Community engagement: cautious optimism – with room to improve
Gemma Campbell, our Land Rights and Responsibilities Manager, explores the results of our 2022 community engagement surveys, comparing them to the 2019 results with cautious optimism and a look at where we go from here.
Community engagement in decisions about land is a fundamental expectation of those who own and manage land, and brings benefits to all parties. To understand experiences of community engagement activities relating to land, the Commission carried out two surveys in 2019 to establish a baseline from which progress can be measured: one for landowners and managers (from all sectors), and one for community organisations and individuals. The surveys were repeated in 2022 to understand progress made and what additional support, guidance, or changes might be required to encourage and enable more effective engagement in relation to land use decisions.
In 2019, we reported that there was still a lot of room for improvement when it comes to community engagement, as well as a need to promote greater communication and understanding between landowners and communities. The snapshot provided by the results from our 2022 surveys suggests that some cautious progress has been made, but the variation in experiences reported by respondents to both our communities’ and our landowners’ surveys show us that there is still a need to build understanding of what good engagement looks like and what can reasonably be expected in different situations.
In 2019, 10% of landowners and managers surveyed did not believe it was appropriate to engage with their local community. Encouragingly, in 2022 this fell to just 5%. Of those who did engage with communities, a wide range of benefits from engagement were identified, including that:
- Engagement means contentious issues can be addressed head-on
- Communities can better understand and ‘buy in’ to decisions being made
- Expectations can be effectively managed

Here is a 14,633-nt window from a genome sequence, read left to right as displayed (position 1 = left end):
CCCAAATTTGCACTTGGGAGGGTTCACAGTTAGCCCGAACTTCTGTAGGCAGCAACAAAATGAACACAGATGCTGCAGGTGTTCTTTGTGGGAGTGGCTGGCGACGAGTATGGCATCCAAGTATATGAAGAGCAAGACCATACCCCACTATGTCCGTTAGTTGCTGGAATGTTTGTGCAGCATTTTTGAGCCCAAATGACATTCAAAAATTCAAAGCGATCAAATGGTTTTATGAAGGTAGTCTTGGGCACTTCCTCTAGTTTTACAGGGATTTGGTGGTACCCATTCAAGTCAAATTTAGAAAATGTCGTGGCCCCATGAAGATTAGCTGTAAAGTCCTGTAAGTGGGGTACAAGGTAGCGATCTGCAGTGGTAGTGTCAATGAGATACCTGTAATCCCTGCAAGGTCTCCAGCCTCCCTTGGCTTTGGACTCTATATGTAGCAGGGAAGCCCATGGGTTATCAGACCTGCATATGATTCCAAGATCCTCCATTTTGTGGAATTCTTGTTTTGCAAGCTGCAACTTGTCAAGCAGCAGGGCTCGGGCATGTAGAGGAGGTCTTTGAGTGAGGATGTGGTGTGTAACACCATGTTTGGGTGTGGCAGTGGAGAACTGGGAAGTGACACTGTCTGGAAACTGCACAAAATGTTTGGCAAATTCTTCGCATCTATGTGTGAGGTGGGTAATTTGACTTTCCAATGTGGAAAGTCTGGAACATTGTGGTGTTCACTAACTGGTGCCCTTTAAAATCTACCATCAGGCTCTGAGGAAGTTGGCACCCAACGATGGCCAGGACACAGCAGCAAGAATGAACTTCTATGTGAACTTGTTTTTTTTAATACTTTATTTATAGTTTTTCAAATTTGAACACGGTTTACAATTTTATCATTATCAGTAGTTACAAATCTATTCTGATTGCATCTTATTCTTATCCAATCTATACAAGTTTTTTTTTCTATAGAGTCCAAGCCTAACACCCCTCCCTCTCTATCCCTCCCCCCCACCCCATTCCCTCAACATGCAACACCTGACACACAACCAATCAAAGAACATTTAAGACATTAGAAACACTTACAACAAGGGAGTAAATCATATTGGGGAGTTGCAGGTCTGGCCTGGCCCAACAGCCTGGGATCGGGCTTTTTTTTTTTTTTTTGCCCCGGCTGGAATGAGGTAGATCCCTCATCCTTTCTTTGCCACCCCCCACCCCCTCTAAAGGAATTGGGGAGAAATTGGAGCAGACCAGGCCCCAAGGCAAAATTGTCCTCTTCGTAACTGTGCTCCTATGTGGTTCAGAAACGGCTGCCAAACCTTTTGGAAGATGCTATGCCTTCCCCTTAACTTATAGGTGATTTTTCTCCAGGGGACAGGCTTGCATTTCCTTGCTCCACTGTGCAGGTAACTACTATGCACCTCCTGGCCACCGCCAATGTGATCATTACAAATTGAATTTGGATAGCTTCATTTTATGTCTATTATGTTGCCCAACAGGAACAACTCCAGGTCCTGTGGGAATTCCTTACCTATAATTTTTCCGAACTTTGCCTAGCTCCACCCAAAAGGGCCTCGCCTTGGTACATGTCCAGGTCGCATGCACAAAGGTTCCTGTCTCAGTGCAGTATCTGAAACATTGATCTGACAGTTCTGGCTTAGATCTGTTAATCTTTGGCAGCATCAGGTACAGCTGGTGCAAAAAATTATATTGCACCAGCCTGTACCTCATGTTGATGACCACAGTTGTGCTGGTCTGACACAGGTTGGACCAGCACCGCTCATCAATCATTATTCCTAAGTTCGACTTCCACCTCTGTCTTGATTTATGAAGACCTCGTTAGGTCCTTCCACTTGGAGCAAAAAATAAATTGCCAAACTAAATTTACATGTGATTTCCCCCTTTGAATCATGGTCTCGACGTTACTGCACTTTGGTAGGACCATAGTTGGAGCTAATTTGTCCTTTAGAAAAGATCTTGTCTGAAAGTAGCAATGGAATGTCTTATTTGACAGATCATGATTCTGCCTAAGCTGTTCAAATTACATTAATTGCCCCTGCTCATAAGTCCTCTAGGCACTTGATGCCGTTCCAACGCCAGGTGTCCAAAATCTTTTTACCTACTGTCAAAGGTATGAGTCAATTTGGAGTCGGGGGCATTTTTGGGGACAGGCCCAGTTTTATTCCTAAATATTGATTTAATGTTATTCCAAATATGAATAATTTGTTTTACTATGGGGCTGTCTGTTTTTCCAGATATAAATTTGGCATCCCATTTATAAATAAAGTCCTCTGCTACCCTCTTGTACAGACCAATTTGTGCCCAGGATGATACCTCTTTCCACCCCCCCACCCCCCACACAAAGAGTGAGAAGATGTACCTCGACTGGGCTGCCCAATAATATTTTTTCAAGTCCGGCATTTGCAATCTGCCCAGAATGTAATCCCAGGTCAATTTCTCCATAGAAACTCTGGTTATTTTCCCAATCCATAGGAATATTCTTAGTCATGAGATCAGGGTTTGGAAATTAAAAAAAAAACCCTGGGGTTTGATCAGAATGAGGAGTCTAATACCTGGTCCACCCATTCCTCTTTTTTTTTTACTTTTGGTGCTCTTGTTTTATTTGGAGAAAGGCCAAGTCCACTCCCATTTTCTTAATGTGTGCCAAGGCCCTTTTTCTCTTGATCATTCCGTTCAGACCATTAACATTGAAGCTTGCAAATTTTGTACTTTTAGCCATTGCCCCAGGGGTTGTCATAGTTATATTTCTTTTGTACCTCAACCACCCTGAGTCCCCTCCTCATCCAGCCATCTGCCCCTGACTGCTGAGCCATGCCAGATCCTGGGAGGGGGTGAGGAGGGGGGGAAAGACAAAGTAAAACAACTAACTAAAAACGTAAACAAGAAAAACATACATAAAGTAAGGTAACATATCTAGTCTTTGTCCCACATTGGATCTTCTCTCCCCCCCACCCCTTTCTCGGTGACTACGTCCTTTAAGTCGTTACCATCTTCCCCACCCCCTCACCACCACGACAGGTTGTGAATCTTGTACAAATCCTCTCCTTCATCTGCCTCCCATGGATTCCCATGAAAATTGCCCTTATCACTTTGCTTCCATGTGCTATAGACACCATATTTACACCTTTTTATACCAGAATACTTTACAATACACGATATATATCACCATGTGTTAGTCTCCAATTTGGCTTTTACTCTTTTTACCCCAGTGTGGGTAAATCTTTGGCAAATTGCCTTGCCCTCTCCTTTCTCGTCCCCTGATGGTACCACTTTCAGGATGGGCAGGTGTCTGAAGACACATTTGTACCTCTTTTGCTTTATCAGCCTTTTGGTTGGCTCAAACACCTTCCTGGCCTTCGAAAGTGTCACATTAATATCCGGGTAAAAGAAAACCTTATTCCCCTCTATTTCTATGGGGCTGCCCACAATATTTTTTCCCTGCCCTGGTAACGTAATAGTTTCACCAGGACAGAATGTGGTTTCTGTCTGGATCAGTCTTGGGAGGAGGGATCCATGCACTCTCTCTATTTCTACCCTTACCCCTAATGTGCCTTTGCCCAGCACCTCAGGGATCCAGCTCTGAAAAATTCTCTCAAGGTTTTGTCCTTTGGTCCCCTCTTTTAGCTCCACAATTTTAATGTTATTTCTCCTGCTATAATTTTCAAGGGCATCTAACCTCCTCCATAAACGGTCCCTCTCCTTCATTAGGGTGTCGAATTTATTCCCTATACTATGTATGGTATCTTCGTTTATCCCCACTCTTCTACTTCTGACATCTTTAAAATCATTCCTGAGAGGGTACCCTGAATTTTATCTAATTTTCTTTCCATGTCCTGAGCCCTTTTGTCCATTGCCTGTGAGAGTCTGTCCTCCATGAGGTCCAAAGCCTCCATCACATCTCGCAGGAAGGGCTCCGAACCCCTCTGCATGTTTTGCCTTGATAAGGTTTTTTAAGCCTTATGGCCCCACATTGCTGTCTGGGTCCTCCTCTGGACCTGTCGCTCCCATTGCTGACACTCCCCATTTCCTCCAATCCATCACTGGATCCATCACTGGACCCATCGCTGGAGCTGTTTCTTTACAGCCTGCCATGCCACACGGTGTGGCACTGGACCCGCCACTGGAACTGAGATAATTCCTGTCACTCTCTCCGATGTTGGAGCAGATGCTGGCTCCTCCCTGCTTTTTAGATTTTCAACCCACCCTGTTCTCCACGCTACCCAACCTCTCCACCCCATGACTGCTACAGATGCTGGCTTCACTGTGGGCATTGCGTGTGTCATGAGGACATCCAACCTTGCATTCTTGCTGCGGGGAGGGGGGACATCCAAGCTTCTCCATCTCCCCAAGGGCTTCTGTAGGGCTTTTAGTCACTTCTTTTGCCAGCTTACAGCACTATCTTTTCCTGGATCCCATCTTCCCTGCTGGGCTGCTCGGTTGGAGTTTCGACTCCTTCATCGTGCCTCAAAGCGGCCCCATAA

- Speculation and misunderstandings can be prevented, and positive relationships built.
However, most community respondents (63%) felt their views did not have much of an influence on the decisions made about the way land or buildings are used or managed in their community –a contrast to landowners and managers, 79% of whom indicated that community views do have an impact on their decisions. This suggests there may be a difference in the way engagement is viewed and evaluated by different parties.
Community respondents were also asked about the effectiveness of engagement they participated in and 50% reported that it was at least somewhat effective. When asked to identify ways in which community engagement could be improved, respondents’ suggestions included more direct communication, including meetings, workshops, and citizens assemblies, and better availability of information.
It is encouraging to see the land owner and manager survey respondents report the benefits they have realised from engaging with communities. We know from our experiences at the Commission that peer-to-peer learning and networking are important and valued ways for people and organisations across different sectors to learn about good practice and find new ideas that they could apply in their own situations. Land owners and managers can play an important role in sharing their stories of positive community engagement and the benefits it brings.
Since our community engagement protocol was published in 2019, we have received many enquiries on the subject, from communities experiencing situations that do not align with the protocol’s expectations, and from landowners and other decision-makers looking for advice on how to engage well. We will continue providing advice and guidance on engagement, helping people to resolve issues and build better relationships. We are mindful that our protocols and our work on land rights and responsibilities are voluntary and we cannot compel anyone to engage, but there are real opportunities to continue improving the quality of engagement across all sectors, ensuring that it is accessible, inclusive, meaningful, and delivers benefits for all involved.